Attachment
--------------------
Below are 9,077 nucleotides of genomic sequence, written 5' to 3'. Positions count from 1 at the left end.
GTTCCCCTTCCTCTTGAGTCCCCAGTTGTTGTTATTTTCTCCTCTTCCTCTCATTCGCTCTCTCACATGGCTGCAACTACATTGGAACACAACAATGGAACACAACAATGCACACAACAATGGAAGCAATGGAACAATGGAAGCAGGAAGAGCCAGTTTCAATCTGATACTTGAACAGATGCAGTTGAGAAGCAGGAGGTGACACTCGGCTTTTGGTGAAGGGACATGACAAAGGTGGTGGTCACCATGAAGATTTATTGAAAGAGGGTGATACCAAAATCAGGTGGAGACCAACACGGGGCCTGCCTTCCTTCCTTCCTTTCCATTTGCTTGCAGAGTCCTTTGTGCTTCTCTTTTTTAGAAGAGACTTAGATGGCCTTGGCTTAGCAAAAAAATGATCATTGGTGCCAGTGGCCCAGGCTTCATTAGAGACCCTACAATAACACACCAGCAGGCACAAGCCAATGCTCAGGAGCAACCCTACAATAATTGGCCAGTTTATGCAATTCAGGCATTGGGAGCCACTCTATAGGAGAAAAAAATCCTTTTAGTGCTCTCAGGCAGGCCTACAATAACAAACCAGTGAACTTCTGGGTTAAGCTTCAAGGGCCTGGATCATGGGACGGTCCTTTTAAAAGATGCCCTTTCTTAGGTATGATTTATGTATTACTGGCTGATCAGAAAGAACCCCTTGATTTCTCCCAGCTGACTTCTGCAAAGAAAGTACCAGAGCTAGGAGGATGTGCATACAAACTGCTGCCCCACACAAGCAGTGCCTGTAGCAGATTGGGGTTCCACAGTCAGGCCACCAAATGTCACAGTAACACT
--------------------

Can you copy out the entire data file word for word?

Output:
Below are 9,077 nucleotides of genomic sequence, written 5' to 3'. Positions count from 1 at the left end.
GTTCCCCTTCCTCTTGAGTCCCCAGTTGTTGTTATTTTCTCCTCTTCCTCTCATTCGCTCTCTCACATGGCTGCAACTACATTGGAACACAACAATGGAACACAACAATGCACACAACAATGGAAGCAATGGAACAATGGAAGCAGGAAGAGCCAGTTTCAATCTGATACTTGAACAGATGCAGTTGAGAAGCAGGAGGTGACACTCGGCTTTTGGTGAAGGGACATGACAAAGGTGGTGGTCACCATGAAGATTTATTGAAAGAGGGTGATACCAAAATCAGGTGGAGACCAACACGGGGCCTGCCTTCCTTCCTTCCTTTCCATTTGCTTGCAGAGTCCTTTGTGCTTCTCTTTTTTAGAAGAGACTTAGATGGCCTTGGCTTAGCAAAAAAATGATCATTGGTGCCAGTGGCCCAGGCTTCATTAGAGACCCTACAATAACACACCAGCAGGCACAAGCCAATGCTCAGGAGCAACCCTACAATAATTGGCCAGTTTATGCAATTCAGGCATTGGGAGCCACTCTATAGGAGAAAAAAATCCTTTTAGTGCTCTCAGGCAGGCCTACAATAACAAACCAGTGAACTTCTGGGTTAAGCTTCAAGGGCCTGGATCATGGGACGGTCCTTTTAAAAGATGCCCTTTCTTAGGTATGATTTATGTATTACTGGCTGATCAGAAAGAACCCCTTGATTTCTCCCAGCTGACTTCTGCAAAGAAAGTACCAGAGCTAGGAGGATGTGCATACAAACTGCTGCCCCACACAAGCAGTGCCTGTAGCAGATTGGGGTTCCACAGTCAGGCCACCAAATGTCACAGTAACACT